Back to my point, I felt as though Suzanne Collins almost too deliberately made the dynamic of Katniss, Peeta, and Gale into the counter trope of the stoic male hero being pursued by two female romantic interests. Katniss is emotionally repressed to the point of PTSD from the age of sixteen. Now, I admit that I'm an emotional guy, but I think I've had more emotion at the numbest point in my life than Katniss did during her most emotional outbursts. That, coupled with her odd detachment from the natural reaction of how most teenagers of either gender generally react when their body is swimming with hormones at that age... I dunno. I almost wished that Suzanne Collins had just made Katniss asexual and aromantic to explain her nature, because that would have made more sense. And Peeta and Gale... tell me that these aren't feminine sounding names. Gale is a homophone for Gaile, a slightly out of style but still well known feminine name. And Peeta, while an original construct of a name, definitely seems to have feminine connotations with its sounds. The long "e" sound and ending in an "a" are far more popular with female names than male ones. Rosalita (Rose-a-lee-ta), Gisella (Gee-sell-a), even more common Amy (A-mee). It wouldn't surprised me if this was a planned aspect by Suzanne Collins. It just felt a bit too heavy handed to me.
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Re: Books.

Post by Don Alexander » Mon Jan 12, 2015 10:02 pm

Reeta :P

Personally, I liked the strong turn Mockingjay did. In fact, I found HG and CF a little too much alike...
Concerning a certain character's death at the end of Mockingjay. IIRC: a) We never find out who truly firebombed those refugees, But the flashback to Gale and Beetee building very similar bombs, not to mention Katniss killing President Coin and finally breaking with Gale, strongly indicates it was indeed District 13 that committed the atrocity. BUT I don't think they did it to kill Prim, that was an "unfortunate collateral damage." They wanted to do something horrible and pin it on the Capitol to end the war once and for all. It was the Hiroshima of the revolution, except psychologically more sinister.
PTSD? Oh, yeah, that was totally my thought as well. As I have zero experience with it, I can't make any claims as to whether the descriptions of Katniss' inner world were well done, but it was quite clear she was strongly traumatized. Peeta as well, of course. But, yeah, the asexuality of it all got on my nerves. I realize that these are Young Adult books, and they're not going to contain the equivalent skullfuckery of a Clive Barker novel, but hell, even Twilight must have a LOT more romance and sex in it (way too much, probably... ;) )! I mean, she must have finally done it with Peeta sometime before the epilogue, that's how kiddys are made, but we of course hear nothing about it.

Anyway!

THE BOOK PROJECT - 40 BOOKS IN TWO WEEKS!

I'm far from being done! My stack of reasonably short books is still tall, and I had taken a total of eleven of them home with me. Since I have pretty much grazed off all the really short ones, I think it's going to be very hard to do another 20 in 7 days thing, so as a reasonable goal, I decided on 40 in total, meaning I just have to get two done each day. But each one extra is a nice bonus.

DAY 2.1:

Ben Bova - City of Darkness: This one turned out to be a really quick read, just about 2.3 hours. In some not-too-distant future, the inhabitants of the US have moved out of the big cities into well-regulated (but dystopically stifling) suburbs where the air is clean, the cars electric, and no one is out at night due to a hard curfew. But New York city still exists, under a huge dome, and is open in the summer months as a tourist destination. At least a small part of it. A rebellious teenager breaks away from his conservative parents and travels there on the last open weekend. He meets a girl in a bar, they spend the night together in a cheap motel (I was amused since the kid was 16 but it was seen as something entirely normal - the book is from the early 70s), and the next morning, he gets beaten up by a bunch of thugs whose leader he accosted the evening before (said thug claiming the girl was his). He loses his ID and everything he has except the clothes on his back. He tries to get out, but the girl shows up in the last moment, warning him that he will be executed if he is caught without an ID. He follows her back into the city and soon finds out that the tale about NYC being empty the rest of the year is a total lie. Instead, the parts of town away from the tourist sections are full of desperate, starving and warring youth gangs, people who don't exist anymore in the official system, people who mostly belong to minorities (the kid has never encountered a black person in the suburbs before!). The protagonist must join one of these gangs to survive, luckily, he is a little technical genius who can fix things like refrigerators, air conditioning and generators. While it felt like one more YA novel, it was pretty dark and violent. Reminded me somewhat of The Purge - it was like the second movie, just all year long.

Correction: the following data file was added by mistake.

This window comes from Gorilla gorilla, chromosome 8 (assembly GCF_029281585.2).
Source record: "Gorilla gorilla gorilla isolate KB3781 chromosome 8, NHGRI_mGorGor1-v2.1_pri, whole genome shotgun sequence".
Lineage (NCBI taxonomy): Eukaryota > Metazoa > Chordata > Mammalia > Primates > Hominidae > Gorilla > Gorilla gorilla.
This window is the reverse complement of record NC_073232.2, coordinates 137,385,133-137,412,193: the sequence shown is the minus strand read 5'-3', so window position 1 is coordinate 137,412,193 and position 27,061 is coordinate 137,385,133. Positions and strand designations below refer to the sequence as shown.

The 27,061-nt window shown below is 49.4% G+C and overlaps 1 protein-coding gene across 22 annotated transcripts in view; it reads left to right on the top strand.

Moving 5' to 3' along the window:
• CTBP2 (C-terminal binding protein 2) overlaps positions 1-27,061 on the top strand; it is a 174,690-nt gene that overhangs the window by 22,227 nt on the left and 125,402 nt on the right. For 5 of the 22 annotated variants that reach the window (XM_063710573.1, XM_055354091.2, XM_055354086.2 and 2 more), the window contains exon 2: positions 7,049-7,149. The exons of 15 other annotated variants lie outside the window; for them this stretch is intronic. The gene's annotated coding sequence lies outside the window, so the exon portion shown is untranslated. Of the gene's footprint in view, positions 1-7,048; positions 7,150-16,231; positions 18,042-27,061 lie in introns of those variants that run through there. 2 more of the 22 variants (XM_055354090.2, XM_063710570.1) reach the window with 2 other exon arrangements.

Ben Bova - The Watchmen I - Star Watchman: A long time ago, 1959, Ben Bova wrote his first novel, The Star Conquerors. Some actually consider it his best, and it was long out of print, demanding extreme prices. Luckily, it has recently been republished, but I still don't have it. In that book, the expanding Terran Confederation encounters the stellar empire of The Masters, a race of AIs which also command subservient organic races. The book describes the war between the Terrans and the Saurians, the main army of the Master Empire. Humanity wins. Humanity itself is driven to expand and enlarge its territory, because somewhere out there lurk "The Others". It has been discovered that about a million years ago, a "first mankind" became intelligent, finally space-faring, on Earth, and then an alien race attacked and totally blasted them into oblivion. No one knows if the Others are still out there, but mankind must prepare. The Star Watchmen are established as a driving force of the interstellar war machine.